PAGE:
Some of the exclusive characteristics of the architecture of the Cyclades islands (Cycladic architecture) are the low white buildings, it is rare to find a high 3-floor building the islands of the Cyclades because each island maintains the architectural rules of the whole Cyclades group. The traditional architectural rules of the Cyclades states that the houses, stores, and buildings should be painted white and most wooden doors and windows should be a dark shade of blue, the same color of the ocean. This specific, traditional shade of dark blue has also been used to paint the domes of the uncountable churches, you will very rarely see a church in the Cyclades islands that is not white and blue. The beautiful traditional churches have been built in all areas throughout the islands of the Cyclades, making the islands even more beautiful and very traditional.
The initial reason that the houses, stores, and buildings were painted white was to reflect the hot, harsh summer sun. This means that in reality, this tradition was started off for “bioclimatic” or “ecological” purposes and resulting in making the houses a little bit more heat resistant, with the little architectural knowledge that the people had at the time. All of the old houses in the Cyclades islands were very well insulated, with primitive means – the walls were built with stone and dirt, sometimes as thick as 60 centimeters, this caused them to endure the hot and cold weather very well, while the roofs (whether vaulted or not) were also insulated, most times with a combination of wood, mud, hay, and pozolanic (volcanic ash) concrete. In the olden years, the white walls were not painted with today’s buckets of white paint, as the white paint was fabricated and produced all around the world in the years 1905 – 1915. Instead of white paint, traditional asbestos was used to produce a shiny white color. Asbestos was also used as a cheap material for many other paint jobs, such as painting the tree trunks to kill the insects and pests, for making the edges of few pavements more visible, for decorating small alleyways, etc. Santorini did not follow this tradition, however, this was the case in the other Cycladic islands. You might have noticed or wondered why the locals paint the lower tree barks also in white on most of the Cyclades Islands and generally in Greece, ! This is said to get rid of the many insects, but it is also because the color white is clean, so by painting the bottom of the tree barks white, the trees look clean!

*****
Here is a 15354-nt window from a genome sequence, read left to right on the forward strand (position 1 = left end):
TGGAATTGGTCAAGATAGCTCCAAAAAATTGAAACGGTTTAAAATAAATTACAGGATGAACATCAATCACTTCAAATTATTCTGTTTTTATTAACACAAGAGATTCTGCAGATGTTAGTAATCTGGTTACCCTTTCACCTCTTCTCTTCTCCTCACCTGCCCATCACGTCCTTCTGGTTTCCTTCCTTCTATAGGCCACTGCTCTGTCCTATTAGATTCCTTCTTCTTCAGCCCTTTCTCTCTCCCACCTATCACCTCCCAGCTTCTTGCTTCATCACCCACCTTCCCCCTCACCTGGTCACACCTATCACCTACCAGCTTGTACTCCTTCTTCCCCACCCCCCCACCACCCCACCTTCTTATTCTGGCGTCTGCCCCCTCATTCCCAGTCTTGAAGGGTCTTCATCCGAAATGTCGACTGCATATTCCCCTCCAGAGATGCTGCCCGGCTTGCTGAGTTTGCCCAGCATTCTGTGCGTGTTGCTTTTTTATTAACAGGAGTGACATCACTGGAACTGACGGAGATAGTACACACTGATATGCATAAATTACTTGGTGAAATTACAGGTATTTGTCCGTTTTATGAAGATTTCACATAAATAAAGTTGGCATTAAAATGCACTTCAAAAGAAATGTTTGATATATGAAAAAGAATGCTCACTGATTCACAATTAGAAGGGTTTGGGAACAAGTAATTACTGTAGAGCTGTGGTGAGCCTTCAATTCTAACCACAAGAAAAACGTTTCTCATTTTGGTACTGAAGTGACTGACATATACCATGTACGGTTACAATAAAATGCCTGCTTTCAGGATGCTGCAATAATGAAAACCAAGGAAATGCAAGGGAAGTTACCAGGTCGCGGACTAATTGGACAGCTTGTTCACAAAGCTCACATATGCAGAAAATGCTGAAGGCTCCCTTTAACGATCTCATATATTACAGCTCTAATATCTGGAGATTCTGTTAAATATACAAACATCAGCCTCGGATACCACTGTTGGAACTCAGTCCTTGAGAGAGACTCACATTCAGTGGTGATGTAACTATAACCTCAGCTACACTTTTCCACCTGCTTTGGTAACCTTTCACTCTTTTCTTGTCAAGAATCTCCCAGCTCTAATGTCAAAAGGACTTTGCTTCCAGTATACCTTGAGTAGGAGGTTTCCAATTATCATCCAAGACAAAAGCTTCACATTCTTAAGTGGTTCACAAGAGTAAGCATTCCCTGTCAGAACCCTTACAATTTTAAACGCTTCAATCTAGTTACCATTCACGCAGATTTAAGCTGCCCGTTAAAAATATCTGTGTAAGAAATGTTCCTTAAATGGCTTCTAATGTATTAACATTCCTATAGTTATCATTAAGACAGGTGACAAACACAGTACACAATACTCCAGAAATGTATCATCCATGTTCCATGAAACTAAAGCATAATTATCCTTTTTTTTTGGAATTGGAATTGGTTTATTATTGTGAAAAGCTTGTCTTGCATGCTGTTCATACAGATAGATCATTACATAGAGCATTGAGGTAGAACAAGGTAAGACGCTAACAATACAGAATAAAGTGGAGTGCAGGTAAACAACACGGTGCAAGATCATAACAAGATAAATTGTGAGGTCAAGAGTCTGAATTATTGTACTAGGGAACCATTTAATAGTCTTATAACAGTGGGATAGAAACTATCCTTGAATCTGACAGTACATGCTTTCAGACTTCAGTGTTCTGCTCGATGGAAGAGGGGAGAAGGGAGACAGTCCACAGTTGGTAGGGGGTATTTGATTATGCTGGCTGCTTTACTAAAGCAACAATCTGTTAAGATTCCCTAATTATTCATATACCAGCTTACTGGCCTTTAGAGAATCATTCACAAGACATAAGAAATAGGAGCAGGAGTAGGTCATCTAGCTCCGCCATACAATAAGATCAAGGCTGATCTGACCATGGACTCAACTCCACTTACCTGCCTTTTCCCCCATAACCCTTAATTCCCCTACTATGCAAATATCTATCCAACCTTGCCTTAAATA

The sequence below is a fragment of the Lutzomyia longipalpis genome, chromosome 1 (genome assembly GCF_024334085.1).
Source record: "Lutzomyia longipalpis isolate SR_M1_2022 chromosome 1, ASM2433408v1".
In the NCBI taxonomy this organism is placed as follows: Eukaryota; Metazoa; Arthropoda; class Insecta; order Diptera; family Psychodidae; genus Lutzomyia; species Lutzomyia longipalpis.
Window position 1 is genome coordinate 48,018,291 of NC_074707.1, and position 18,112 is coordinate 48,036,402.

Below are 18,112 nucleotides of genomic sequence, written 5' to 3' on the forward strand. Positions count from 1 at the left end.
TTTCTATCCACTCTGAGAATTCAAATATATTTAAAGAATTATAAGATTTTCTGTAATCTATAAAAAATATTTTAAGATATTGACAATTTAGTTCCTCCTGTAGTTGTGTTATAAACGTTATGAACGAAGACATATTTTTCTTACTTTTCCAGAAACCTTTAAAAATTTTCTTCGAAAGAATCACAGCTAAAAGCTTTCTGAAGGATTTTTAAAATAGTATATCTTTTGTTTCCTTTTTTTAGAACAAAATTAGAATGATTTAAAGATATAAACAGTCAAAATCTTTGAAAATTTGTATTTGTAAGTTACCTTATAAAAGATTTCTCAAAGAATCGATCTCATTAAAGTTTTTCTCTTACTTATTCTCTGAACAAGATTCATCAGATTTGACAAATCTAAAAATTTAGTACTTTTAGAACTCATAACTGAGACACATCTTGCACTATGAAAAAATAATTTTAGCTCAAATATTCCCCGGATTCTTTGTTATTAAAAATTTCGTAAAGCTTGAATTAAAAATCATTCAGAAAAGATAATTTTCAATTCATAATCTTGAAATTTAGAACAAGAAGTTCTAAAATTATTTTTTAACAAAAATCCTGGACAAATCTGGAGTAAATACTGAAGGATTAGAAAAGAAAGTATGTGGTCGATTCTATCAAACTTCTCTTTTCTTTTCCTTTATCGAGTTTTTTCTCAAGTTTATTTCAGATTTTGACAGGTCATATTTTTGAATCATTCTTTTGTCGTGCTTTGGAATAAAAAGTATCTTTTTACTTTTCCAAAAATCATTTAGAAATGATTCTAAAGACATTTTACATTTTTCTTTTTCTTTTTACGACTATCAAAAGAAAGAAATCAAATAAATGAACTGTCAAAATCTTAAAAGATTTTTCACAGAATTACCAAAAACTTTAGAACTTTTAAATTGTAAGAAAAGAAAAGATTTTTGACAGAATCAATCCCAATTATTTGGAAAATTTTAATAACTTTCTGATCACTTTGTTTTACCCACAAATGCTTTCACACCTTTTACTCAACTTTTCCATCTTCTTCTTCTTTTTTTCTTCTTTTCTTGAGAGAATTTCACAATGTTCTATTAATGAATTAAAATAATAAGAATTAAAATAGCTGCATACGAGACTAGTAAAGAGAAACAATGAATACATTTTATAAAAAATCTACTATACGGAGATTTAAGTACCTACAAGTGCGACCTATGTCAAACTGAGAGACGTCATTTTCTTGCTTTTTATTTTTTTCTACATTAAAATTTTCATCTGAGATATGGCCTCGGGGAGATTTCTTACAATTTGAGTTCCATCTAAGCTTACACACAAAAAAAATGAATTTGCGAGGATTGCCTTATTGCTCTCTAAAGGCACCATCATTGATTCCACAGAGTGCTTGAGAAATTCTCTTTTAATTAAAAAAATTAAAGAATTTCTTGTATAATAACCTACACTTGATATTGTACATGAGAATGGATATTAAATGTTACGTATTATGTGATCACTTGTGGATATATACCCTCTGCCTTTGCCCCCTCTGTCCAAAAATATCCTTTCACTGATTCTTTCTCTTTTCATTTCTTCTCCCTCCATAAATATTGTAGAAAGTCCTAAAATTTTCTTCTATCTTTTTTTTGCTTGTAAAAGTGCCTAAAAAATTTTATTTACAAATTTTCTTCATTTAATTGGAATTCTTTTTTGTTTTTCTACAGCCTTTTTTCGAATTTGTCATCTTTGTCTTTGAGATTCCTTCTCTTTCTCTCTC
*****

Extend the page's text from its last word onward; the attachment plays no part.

Starting in the year 1974, all new houses in the Cyclades had to be painted white, either with asbestos or with paint. The owners of the buildings, houses, and stores are obligated by the municipality of each of the islands to paint the outsides of their houses at least once a year. The painting usually takes place in the springtime. Painting is still a common obligation, by the law, however, today, sometimes very light blue, pink, and some other light colors have been allowed but are not approved of by the locals as they spoil the Cycladic architecture traditions. Τhere was a big debate that re-opened a couple of years ago between the Ministry of Culture and other various municipal authorities about re-allowing other vivid colors for windows and doors, as in Santorini. This debate is still in progress, however, most of the islanders are proud of their tradition and they maintain the white and the blue colors.
Each and every island of the Cyclades complex maintains until today its own unique characteristics, which have been determined by the history of each island, the geology, and the topography, however, all islands are still bound together by their unique architecture. The Cycladic architecture is very famous all over Greece for its charm and uniqueness, it provides the islands with minimal aesthetics but with a beautiful, traditional style that captures the heart of each visitor.
The food and the cuisine of the islands of the Cyclades is primordial and reflects the deep history of culture. With the distinctive character, fresh spices, strong aromas, and fresh, organic fruit and vegetables that are ripened in the bright sun, it creates a separate chapter of the tradition of the Greek gastronomic and also of the culinary history of the whole world.
The popular ‘makarounes’ of the Aegean (hand-made, fresh pasta with caramelized tiny onions), the Kassian pilaf, ‘skardoumia’ (the offal soup) from Santorini, Serifos is popular for its ‘marathotiganites’ (fennel rissoles) and its ‘dolmathakia’ rice wrapped in fresh vine leaves with herbs. The ‘melitera’ (sweet cheese pies with a vanilla ascent) from the island of Anafi, and Sifnos’s ‘melopita’ (honey pie), are just a few of the hundreds of traditional Cyclades dishes that the visitors should try while in the warm embrace of the Aegean.